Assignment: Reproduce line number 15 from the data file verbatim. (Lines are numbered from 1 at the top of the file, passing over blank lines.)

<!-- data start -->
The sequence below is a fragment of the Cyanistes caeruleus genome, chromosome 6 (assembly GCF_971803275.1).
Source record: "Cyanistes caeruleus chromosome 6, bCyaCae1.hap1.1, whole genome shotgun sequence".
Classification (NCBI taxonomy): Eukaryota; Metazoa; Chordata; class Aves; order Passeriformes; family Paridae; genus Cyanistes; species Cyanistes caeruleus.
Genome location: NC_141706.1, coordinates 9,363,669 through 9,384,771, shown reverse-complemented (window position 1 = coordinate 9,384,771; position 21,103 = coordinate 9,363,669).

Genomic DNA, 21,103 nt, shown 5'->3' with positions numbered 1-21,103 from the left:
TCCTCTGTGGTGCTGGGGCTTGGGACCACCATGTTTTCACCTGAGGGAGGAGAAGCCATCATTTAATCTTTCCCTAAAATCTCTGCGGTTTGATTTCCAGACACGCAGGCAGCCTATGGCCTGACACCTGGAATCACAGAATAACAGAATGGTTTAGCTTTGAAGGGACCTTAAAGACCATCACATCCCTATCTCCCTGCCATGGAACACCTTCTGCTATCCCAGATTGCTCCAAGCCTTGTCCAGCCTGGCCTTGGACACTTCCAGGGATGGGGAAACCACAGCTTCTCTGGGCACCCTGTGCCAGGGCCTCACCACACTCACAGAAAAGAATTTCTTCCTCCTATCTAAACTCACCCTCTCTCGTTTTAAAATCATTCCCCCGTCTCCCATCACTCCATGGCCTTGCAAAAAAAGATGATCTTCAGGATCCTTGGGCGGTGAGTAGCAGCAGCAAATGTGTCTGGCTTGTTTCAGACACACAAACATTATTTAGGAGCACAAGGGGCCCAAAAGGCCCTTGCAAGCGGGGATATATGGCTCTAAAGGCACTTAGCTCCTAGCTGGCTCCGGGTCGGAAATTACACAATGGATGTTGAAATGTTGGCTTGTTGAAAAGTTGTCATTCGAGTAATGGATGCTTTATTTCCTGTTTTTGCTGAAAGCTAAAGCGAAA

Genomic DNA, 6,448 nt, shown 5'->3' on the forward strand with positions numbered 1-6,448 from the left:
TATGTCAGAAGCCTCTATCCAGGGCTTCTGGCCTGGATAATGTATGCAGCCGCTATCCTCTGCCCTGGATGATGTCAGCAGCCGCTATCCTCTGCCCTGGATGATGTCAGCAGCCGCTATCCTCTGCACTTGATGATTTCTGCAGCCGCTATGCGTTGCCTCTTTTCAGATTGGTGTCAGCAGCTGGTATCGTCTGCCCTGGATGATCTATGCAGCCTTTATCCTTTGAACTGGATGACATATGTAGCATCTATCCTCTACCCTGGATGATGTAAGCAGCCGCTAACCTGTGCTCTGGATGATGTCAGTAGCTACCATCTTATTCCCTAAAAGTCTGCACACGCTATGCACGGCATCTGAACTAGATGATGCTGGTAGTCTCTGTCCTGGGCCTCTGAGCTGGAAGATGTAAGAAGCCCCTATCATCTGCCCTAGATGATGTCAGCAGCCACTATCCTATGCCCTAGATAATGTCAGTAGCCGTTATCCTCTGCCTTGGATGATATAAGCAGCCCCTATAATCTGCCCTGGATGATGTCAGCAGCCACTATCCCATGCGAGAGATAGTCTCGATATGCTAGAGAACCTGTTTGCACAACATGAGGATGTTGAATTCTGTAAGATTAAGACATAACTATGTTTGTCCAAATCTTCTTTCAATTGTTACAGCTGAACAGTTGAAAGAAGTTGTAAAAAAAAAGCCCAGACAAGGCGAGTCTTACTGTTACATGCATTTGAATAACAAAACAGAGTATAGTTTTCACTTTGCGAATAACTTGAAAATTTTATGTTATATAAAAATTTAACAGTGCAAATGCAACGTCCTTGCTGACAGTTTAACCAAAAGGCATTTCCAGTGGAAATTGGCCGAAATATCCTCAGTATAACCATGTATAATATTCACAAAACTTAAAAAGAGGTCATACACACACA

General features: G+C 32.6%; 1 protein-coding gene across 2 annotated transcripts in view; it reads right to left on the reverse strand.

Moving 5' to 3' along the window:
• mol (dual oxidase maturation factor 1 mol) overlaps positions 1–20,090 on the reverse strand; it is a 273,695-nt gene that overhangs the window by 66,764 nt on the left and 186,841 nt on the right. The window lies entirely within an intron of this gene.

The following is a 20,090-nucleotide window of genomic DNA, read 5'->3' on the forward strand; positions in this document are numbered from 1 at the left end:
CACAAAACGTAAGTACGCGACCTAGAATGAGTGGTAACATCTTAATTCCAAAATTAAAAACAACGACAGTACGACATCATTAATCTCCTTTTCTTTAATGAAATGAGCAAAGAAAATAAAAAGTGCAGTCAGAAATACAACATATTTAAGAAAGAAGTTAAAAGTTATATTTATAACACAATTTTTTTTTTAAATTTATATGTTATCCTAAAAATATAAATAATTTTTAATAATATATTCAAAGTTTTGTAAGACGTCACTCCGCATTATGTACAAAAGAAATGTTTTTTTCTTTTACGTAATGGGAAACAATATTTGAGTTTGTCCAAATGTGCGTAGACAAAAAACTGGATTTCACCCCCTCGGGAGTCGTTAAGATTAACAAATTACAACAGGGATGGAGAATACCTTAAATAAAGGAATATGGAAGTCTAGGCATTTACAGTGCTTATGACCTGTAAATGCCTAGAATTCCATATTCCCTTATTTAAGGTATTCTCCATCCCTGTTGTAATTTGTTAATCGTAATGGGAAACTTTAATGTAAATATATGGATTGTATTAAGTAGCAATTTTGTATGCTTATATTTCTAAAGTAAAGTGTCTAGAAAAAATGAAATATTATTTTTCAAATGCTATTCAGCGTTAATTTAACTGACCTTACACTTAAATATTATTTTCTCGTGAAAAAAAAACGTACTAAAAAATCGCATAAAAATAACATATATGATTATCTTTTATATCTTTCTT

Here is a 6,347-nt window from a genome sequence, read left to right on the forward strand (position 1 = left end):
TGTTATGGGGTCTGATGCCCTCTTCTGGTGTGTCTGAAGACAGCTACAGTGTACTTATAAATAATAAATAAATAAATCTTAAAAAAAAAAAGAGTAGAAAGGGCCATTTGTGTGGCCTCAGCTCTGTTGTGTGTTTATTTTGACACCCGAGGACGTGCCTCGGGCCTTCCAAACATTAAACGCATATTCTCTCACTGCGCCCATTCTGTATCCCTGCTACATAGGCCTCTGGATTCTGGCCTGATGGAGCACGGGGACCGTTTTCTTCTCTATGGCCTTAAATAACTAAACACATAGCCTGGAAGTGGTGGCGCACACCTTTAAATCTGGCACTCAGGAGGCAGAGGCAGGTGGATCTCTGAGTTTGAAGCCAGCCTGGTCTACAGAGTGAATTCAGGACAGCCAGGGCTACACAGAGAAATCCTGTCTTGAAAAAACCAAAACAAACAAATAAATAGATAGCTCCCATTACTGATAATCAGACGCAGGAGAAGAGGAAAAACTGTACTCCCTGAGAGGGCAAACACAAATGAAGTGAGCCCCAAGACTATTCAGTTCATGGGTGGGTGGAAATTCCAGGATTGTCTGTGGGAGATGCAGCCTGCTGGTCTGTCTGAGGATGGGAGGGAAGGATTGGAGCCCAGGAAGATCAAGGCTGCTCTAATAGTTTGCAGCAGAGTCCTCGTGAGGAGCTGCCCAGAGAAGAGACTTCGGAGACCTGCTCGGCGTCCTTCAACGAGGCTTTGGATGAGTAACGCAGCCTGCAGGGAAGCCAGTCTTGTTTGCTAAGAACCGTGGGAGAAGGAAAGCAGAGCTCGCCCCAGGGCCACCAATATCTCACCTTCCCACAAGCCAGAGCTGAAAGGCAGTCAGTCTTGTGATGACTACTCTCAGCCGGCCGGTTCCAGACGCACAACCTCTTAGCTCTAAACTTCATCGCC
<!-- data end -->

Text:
TGTTATGGGGTCTGATGCCCTCTTCTGGTGTGTCTGAAGACAGCTACAGTGTACTTATAAATAATAAATAAATAAATCTTAAAAAAAAAAAGAGTAGAAAGGGCCATTTGTGTGGCCTCAGCTCTGTTGTGTGTTTATTTTGACACCCGAGGACGTGCCTCGGGCCTTCCAAACATTAAACGCATATTCTCTCACTGCGCCCATTCTGTATCCCTGCTACATAGGCCTCTGGATTCTGGCCTGATGGAGCACGGGGACCGTTTTCTTCTCTATGGCCTTAAATAACTAAACACATAGCCTGGAAGTGGTGGCGCACACCTTTAAATCTGGCACTCAGGAGGCAGAGGCAGGTGGATCTCTGAGTTTGAAGCCAGCCTGGTCTACAGAGTGAATTCAGGACAGCCAGGGCTACACAGAGAAATCCTGTCTTGAAAAAACCAAAACAAACAAATAAATAGATAGCTCCCATTACTGATAATCAGACGCAGGAGAAGAGGAAAAACTGTACTCCCTGAGAGGGCAAACACAAATGAAGTGAGCCCCAAGACTATTCAGTTCATGGGTGGGTGGAAATTCCAGGATTGTCTGTGGGAGATGCAGCCTGCTGGTCTGTCTGAGGATGGGAGGGAAGGATTGGAGCCCAGGAAGATCAAGGCTGCTCTAATAGTTTGCAGCAGAGTCCTCGTGAGGAGCTGCCCAGAGAAGAGACTTCGGAGACCTGCTCGGCGTCCTTCAACGAGGCTTTGGATGAGTAACGCAGCCTGCAGGGAAGCCAGTCTTGTTTGCTAAGAACCGTGGGAGAAGGAAAGCAGAGCTCGCCCCAGGGCCACCAATATCTCACCTTCCCACAAGCCAGAGCTGAAAGGCAGTCAGTCTTGTGATGACTACTCTCAGCCGGCCGGTTCCAGACGCACAACCTCTTAGCTCTAAACTTCATCGCC